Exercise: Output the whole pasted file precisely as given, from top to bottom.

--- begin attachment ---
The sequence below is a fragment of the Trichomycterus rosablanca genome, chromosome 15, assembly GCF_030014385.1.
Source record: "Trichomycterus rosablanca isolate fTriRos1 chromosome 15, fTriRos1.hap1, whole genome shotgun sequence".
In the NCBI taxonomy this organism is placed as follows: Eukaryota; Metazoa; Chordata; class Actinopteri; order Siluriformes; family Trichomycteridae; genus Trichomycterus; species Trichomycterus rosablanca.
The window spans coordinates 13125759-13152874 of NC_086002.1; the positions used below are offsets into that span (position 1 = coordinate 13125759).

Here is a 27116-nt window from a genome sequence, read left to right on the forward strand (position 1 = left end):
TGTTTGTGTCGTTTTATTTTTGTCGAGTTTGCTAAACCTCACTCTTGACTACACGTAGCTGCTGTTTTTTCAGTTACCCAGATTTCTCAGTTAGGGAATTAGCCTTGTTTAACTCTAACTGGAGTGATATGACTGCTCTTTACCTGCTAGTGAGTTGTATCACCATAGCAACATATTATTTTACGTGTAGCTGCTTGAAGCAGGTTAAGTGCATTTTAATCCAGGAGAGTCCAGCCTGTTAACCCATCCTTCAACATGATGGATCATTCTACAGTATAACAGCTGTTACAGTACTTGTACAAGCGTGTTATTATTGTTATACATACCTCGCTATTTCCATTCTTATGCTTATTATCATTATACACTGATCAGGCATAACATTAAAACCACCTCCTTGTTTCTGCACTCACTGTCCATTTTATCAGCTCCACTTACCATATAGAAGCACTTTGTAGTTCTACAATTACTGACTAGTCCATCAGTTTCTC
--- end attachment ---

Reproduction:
The sequence below is a fragment of the Trichomycterus rosablanca genome, chromosome 15, assembly GCF_030014385.1.
Source record: "Trichomycterus rosablanca isolate fTriRos1 chromosome 15, fTriRos1.hap1, whole genome shotgun sequence".
In the NCBI taxonomy this organism is placed as follows: Eukaryota; Metazoa; Chordata; class Actinopteri; order Siluriformes; family Trichomycteridae; genus Trichomycterus; species Trichomycterus rosablanca.
The window spans coordinates 13125759-13152874 of NC_086002.1; the positions used below are offsets into that span (position 1 = coordinate 13125759).

Here is a 27116-nt window from a genome sequence, read left to right on the forward strand (position 1 = left end):
TGTTTGTGTCGTTTTATTTTTGTCGAGTTTGCTAAACCTCACTCTTGACTACACGTAGCTGCTGTTTTTTCAGTTACCCAGATTTCTCAGTTAGGGAATTAGCCTTGTTTAACTCTAACTGGAGTGATATGACTGCTCTTTACCTGCTAGTGAGTTGTATCACCATAGCAACATATTATTTTACGTGTAGCTGCTTGAAGCAGGTTAAGTGCATTTTAATCCAGGAGAGTCCAGCCTGTTAACCCATCCTTCAACATGATGGATCATTCTACAGTATAACAGCTGTTACAGTACTTGTACAAGCGTGTTATTATTGTTATACATACCTCGCTATTTCCATTCTTATGCTTATTATCATTATACACTGATCAGGCATAACATTAAAACCACCTCCTTGTTTCTGCACTCACTGTCCATTTTATCAGCTCCACTTACCATATAGAAGCACTTTGTAGTTCTACAATTACTGACTAGTCCATCAGTTTCTC